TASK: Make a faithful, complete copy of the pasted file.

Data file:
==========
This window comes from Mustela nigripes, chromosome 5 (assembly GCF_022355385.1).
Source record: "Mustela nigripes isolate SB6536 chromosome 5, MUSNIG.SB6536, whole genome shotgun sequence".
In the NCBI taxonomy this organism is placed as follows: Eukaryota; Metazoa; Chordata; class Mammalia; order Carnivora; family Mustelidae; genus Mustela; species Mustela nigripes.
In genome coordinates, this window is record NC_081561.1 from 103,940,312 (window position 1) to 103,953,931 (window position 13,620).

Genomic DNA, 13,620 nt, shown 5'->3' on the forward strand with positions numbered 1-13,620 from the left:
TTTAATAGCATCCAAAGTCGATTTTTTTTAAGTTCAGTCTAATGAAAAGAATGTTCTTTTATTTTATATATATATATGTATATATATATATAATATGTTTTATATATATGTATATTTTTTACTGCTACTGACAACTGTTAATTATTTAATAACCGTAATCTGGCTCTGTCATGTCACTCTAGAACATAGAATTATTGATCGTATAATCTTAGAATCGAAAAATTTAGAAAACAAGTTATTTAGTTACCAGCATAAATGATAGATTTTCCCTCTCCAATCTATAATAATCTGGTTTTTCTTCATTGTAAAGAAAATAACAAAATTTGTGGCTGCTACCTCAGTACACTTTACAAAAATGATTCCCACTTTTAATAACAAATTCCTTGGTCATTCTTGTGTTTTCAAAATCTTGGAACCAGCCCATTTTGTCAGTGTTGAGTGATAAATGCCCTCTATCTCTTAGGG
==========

This window comes from Mustela nigripes, chromosome 5 (assembly GCF_022355385.1).
Source record: "Mustela nigripes isolate SB6536 chromosome 5, MUSNIG.SB6536, whole genome shotgun sequence".
In the NCBI taxonomy this organism is placed as follows: Eukaryota; Metazoa; Chordata; class Mammalia; order Carnivora; family Mustelidae; genus Mustela; species Mustela nigripes.
In genome coordinates, this window is record NC_081561.1 from 103,940,312 (window position 1) to 103,953,931 (window position 13,620).

Genomic DNA, 13,620 nt, shown 5'->3' on the forward strand with positions numbered 1-13,620 from the left:
TTTAATAGCATCCAAAGTCGATTTTTTTTAAGTTCAGTCTAATGAAAAGAATGTTCTTTTATTTTATATATATATATGTATATATATATATAATATGTTTTATATATATGTATATTTTTTACTGCTACTGACAACTGTTAATTATTTAATAACCGTAATCTGGCTCTGTCATGTCACTCTAGAACATAGAATTATTGATCGTATAATCTTAGAATCGAAAAATTTAGAAAACAAGTTATTTAGTTACCAGCATAAATGATAGATTTTCCCTCTCCAATCTATAATAATCTGGTTTTTCTTCATTGTAAAGAAAATAACAAAATTTGTGGCTGCTACCTCAGTACACTTTACAAAAATGATTCCCACTTTTAATAACAAATTCCTTGGTCATTCTTGTGTTTTCAAAATCTTGGAACCAGCCCATTTTGTCAGTGTTGAGTGATAAATGCCCTCTATCTCTTAGGG